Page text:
I am as well suggest you to use Liquine medium as many wrote. You have liquine original or liquine details by W&N, they both are great. I use liquine original, it has yellow-brown color (has no effect on the oil tones) and a jelly structure and it is very nice and easy to use.
When you paint you have to mix 1/3 or 1/4 of liquine on 2/3 or 3/4 of oil paint on your palette. When I use it, almost all of the oil is dry after 3-4 days - which is nice.
But remember that all the advantage of oils is what they do not dry fast, therefore the painting results are of better quality because you can mix the paints right on the canvas.
All I can say is that it is this very problem which chased me away from oil paints when I was in college. "I want to take it home to show my mommy TODAY, Professor!" Yeah, that doesn't work. Hence the colored pencils. I'm very impressed with other folks' suggestions, though, and I'm glad you have so many skilled artists who can offer good advice!
Why do you give the credit to Christianity only? What about Buddhism as a religion? Or about few philosophies of martial arts? Like Thai Chi, and practices such as yoga, meditation... And so on and so forth...
Im afraid you can only add medium to oil paint to help dry it faster. Oil paint doesn't "dry" through evaporation like other paints but oxidises with the air so a fan cant speed it up. Thats why i use acrylics, which dry too fast, so i guesss you cant win either way.
You can try using a drying agent such as Japan Drier. That one's a bit toxic but I bought this resin that I just mixed into my turpentine that was able to dry my paintings by the end of the day or sooner. It was meant to both make the paint glossier and accelerate the drying process, but I didn't mix it into the paint itself like I think you're supposed to and it did its job wonderfully.
That depends on whether or not you want them to last. If you don't give a shit if your paint is cracking and flaking five years down the road, then stuff your painting in the oven at a very low temperature. If you do give a shit if you paint is cracking and flaking five years down the road, then there's really nothing you can do to dry paint once it's on the canvas.
Don't try putting your painting in front of a fan/hitting it with a blow dryer. It won't speed the drying, and it'll blow dust particles onto your painting.
One thing you can do, if you haven't already done the painting, is switch to quick-dry mediums. With the right medium, you can reduce your drying time to a matter of hours.
Oil paints dry faster with heat. Try putting it by a fire place or on the dash board of your car that's on the sun. A fan would slow down the process of drying for oil paints. That's why it it was not suited for northern Europe as it snowed there and what not. It was found more in Southern Europe where they had no idea what know was lol. Also like it was stated, certain oils can help it dry faster and let the paint to spread more as oil paint on it's own will not go far. I hope this helps!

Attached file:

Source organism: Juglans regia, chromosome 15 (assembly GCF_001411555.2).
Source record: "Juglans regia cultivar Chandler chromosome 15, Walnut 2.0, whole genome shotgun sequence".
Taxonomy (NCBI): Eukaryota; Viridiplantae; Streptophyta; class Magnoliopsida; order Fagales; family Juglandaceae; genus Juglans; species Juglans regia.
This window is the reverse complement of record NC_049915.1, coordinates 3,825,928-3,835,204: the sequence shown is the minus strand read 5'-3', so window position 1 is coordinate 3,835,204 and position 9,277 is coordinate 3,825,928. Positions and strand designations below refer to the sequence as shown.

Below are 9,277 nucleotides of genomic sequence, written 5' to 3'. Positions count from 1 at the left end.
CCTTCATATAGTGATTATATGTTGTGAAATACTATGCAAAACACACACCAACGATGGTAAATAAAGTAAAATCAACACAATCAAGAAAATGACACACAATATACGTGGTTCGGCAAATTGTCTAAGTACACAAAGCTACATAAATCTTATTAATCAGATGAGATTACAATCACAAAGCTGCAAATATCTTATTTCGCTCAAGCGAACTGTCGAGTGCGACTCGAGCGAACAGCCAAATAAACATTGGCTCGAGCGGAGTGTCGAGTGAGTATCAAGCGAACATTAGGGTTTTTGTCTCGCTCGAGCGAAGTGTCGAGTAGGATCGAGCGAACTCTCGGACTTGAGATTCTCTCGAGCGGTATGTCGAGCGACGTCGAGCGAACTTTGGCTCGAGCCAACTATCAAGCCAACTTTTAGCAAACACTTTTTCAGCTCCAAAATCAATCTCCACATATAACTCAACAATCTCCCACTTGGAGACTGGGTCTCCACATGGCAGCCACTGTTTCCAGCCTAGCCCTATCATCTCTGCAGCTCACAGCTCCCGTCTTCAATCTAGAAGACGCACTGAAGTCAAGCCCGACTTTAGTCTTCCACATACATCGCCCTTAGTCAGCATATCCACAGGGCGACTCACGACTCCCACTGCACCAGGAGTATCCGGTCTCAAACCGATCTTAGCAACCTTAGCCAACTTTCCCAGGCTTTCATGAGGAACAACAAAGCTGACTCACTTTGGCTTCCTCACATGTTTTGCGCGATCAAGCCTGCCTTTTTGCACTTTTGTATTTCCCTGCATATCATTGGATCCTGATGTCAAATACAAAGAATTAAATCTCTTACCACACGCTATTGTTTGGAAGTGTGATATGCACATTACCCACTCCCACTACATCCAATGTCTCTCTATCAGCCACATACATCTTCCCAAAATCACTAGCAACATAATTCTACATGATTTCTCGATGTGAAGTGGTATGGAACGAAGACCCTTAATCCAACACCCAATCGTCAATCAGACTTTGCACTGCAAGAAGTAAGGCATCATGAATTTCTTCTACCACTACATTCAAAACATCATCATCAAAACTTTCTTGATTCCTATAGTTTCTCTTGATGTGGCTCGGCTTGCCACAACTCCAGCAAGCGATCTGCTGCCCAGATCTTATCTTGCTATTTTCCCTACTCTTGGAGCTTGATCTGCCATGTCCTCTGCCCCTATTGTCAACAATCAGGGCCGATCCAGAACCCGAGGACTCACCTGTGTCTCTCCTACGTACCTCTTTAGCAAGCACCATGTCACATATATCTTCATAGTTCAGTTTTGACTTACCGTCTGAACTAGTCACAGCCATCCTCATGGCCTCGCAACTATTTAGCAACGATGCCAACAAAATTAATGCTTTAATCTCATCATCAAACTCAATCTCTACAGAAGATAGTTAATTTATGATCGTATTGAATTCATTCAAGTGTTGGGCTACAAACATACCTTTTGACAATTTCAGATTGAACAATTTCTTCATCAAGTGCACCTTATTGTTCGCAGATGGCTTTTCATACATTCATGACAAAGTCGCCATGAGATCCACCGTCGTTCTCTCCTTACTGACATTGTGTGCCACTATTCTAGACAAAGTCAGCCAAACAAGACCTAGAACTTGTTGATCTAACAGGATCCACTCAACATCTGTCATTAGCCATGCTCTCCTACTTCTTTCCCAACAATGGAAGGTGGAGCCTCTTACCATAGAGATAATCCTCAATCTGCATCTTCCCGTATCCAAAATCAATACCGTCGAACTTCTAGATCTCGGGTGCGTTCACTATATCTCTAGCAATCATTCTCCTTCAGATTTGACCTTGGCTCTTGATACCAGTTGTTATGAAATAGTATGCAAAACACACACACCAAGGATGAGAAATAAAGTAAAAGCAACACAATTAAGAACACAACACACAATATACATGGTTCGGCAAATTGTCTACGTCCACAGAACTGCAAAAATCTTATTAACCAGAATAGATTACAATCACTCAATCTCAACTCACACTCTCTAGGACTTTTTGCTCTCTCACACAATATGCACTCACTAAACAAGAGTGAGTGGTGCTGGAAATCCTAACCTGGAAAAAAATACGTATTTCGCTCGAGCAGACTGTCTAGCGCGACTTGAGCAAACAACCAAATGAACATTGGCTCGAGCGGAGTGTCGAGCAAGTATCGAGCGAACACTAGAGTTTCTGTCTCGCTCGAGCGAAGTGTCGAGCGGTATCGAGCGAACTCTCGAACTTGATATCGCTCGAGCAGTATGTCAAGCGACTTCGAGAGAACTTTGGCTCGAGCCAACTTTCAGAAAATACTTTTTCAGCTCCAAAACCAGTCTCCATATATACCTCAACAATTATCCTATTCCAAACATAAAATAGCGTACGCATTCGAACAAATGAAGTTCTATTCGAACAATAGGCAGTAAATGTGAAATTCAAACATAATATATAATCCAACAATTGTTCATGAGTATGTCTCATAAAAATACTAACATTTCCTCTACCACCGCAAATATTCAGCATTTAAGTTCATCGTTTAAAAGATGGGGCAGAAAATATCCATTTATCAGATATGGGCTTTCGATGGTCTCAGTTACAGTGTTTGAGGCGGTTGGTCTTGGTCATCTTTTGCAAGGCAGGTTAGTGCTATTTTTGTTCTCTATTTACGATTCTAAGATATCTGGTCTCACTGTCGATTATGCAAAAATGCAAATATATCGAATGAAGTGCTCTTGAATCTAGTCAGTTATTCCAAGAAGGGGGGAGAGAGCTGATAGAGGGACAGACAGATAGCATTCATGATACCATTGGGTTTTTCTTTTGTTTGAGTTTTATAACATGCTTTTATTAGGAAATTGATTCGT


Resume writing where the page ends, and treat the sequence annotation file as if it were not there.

I've heard stories from Frank Frazetta tossing his oil paintings in the oven to get them to dry quicker for rush deadlines. I wouldn't recommend it, but if you do a google search you can read many people's experiences doing this and maybe find a safe method.
Yeah, considering that Frazetta was a working illustrator, and he only needed the work to be dry enough to transport and photograph, it doesn't seem to me that he was giving much consideration to the painting as an art object. I second your warning for oven curing the paint. Hell, considering that half the pigments and solvents involved are nasty stuff without applying heat, I'd say that it's probably not a healthy thing to do, either.
Oil 'dries' by oxidation, which is why it dries slowly. Painting oil has numerous carbon-carbon double bonds which are attacked by oxygen from the air. (This is the same process experienced by vegetable cooking oils going stale if it is exposed to air.) Adding a few drops of cobalt dryer speeds up the drying process as the metal ions help to attract oxygen. Even with the addition of dryer chemical, oil will still dry at a much slower rate than acrylic. If adding such a dryer, do not overdo it; you only need a few drops at the most.
The only things I've ever had luck with was a drop or two of cobalt drier in my linseed/turp medium, or just using a liquin medium. A thin coat would usually 'dry' in about 12-24 hours depending on the color - of course not completely dry, but if it's thin enough it will have contracted about as much as it's going to and shouldn't crack the above layers. Japan drier is another option, but I've never tried it - I've heard tell that it can yellow your paint after it dries.
I don't think there's much you can do once the paint is down. I've also heard of the oven trick, but never been brave enough to try it.
I can't really suggest anything because all the ones I've done I've let dry on their own. I've heard of some people trying to dry them in a slightly warm oven or out in the sun. I have no idea how effective that is or whether it will cause the painting to crack. If you have to hand it in for a school assignment it might just be easier to put it in a holder and hand it in wet. If it needs to be sent off somewhere for the holidays, I doubt it will dry quickly enough to guarantee that it won't smear when you ship it.
Once it is painted you shouldn't try to dry it quicker.
There are things you can put into your paint that will help it dry faster before you start. These can yellow your paint over time though, so you should read more about them before using them. You can also paint in thinner layers that will allow it to dry faster.
Trying to dry it quicker than normal can just cause your paint to crack.